Obama's Weekly Address: Congress Must Act on Transportation Bill and Student Loans

President Obama discusses the urgent need for Congress to act now on two common sense measures to help middle class families: preventing interest rates on federal student loans from going up and putting hundreds of thousands of construction workers back on the job.





The president had a good week and he is on the right side of politics for both of these issues. Don't you agree?

June 22, 2012

Taser Autopsy: Bobby Merrill, Jr. (Saginaw, MI)

Unidentified Saginaw police officers shot their taser five times at 38-year old Bobby Merrill when they found him running into traffic and jumping on cars back in April. One of the taser blasts connected with Merrill and he went into cardiac arrest and died.

The Saginaw County Prosecutor Michael Thomas says that the police were blameless. Thomas indicates that the man who died caused his own death with cocaine and alcohol. According to the 'powers-that-be' the 50,000 volts of electricity pumped into his body by the taser had nothing to do with his death. [SOURCE]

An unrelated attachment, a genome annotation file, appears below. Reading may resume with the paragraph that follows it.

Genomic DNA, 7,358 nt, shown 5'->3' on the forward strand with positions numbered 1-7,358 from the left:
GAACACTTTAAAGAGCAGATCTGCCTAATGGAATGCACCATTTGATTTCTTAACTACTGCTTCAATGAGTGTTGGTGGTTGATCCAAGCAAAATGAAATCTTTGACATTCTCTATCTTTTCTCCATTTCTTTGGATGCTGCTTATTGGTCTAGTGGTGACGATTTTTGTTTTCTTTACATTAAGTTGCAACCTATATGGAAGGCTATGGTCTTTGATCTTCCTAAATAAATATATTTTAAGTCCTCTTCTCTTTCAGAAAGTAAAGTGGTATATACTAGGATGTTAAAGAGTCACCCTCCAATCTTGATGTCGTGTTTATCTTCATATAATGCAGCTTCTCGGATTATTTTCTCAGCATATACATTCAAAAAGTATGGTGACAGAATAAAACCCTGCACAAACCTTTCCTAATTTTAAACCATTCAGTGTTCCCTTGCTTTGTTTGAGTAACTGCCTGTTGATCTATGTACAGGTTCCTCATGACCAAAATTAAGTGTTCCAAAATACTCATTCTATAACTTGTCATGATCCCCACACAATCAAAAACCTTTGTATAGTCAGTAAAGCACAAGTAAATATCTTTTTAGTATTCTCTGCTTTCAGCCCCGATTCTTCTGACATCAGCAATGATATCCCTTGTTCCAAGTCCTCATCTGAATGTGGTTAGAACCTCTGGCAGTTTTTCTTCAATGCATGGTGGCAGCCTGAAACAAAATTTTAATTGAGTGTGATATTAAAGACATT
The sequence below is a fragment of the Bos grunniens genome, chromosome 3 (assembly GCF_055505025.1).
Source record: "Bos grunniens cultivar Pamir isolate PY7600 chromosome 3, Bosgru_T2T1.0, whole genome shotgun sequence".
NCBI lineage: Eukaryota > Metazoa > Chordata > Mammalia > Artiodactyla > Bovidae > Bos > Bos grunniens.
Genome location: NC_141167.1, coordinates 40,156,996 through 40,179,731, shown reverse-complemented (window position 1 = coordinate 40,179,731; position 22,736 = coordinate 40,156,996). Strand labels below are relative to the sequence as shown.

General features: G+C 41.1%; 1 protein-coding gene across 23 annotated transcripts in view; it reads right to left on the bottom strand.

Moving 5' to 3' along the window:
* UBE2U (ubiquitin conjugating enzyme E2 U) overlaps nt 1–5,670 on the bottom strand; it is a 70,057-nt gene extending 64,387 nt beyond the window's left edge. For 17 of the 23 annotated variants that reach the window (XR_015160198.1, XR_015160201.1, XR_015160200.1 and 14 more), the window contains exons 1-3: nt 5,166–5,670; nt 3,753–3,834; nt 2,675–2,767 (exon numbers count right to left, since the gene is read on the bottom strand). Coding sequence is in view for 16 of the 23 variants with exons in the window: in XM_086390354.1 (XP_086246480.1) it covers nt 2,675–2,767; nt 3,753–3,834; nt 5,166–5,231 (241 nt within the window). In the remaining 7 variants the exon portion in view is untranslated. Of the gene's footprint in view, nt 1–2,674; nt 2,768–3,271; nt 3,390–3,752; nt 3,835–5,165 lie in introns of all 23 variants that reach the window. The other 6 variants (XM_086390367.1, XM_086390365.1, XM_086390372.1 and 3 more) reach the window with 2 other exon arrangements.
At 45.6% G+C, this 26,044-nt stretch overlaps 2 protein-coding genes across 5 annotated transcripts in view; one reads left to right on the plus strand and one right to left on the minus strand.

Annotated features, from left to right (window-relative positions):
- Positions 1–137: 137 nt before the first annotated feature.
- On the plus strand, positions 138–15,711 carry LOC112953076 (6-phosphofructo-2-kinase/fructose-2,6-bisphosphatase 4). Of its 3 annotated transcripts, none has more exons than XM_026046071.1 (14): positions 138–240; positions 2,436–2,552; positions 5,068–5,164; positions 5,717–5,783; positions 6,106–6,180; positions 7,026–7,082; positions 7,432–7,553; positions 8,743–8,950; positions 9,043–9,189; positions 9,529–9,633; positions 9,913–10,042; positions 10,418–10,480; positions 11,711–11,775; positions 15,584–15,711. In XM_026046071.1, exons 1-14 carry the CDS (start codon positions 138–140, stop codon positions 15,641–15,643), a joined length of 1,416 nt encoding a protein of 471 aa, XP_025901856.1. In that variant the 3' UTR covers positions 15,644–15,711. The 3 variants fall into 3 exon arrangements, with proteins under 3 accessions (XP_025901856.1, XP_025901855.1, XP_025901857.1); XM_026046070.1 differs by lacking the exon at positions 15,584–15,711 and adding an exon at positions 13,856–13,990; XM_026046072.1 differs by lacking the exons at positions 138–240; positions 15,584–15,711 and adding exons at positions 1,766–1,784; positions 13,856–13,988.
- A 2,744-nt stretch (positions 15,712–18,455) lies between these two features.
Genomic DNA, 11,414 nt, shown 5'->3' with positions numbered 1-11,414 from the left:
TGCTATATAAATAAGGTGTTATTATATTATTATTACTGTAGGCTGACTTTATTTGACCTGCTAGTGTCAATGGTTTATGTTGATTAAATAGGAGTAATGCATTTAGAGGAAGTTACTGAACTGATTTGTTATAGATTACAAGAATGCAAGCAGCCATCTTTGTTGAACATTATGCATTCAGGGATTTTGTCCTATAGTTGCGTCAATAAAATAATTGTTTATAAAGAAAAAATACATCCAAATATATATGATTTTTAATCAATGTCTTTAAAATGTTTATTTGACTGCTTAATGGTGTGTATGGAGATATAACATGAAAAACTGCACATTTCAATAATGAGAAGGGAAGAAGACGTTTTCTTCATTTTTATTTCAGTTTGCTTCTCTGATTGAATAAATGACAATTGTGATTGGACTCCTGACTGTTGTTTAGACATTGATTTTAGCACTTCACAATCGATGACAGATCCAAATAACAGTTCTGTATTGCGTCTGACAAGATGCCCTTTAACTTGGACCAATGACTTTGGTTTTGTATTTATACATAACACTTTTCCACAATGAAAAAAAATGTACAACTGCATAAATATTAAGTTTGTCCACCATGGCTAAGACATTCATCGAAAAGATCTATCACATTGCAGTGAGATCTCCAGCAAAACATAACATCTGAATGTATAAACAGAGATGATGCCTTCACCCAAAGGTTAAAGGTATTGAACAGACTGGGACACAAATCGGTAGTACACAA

The investigation showed that police officers subdued Merrill with the taser shot before handcuffing him and placing him in the back of their car. The police were high-fiving each other over their 'Wild West' show when they finally allowed the medical responders to see Merrill. The medical personnel had been onsite before the tasing ... but, they weren't allowed to help Merrill. Instead the police went buck wild ... fired off five taser shots ... and now an unarmed man is now dead.

The district attorney and the police want us to believe that drugs and alchohol killed this guy. In fact, the autopsy report acknowledges that he was tased before his death ... but, the report refuses to acknowledge that the taser contributed to his death.

I suspect that the Merrill family will end up taking this decision to civil court in order to get some justice for Bobby.

June 21, 2012

Taser Death: Macadam Mason (Thetford, VT)

It happened again! This time an unarmed 39-year old man with epilepsy was electrocuted to death by a Vermont State trooper for being disrespectful. Macadam Mason needed help. Instead he got 50,000 volts of electricity shot into his body by trooper David Shaffer. Mason stopped breathing and died shortly thereafter. [SOURCE]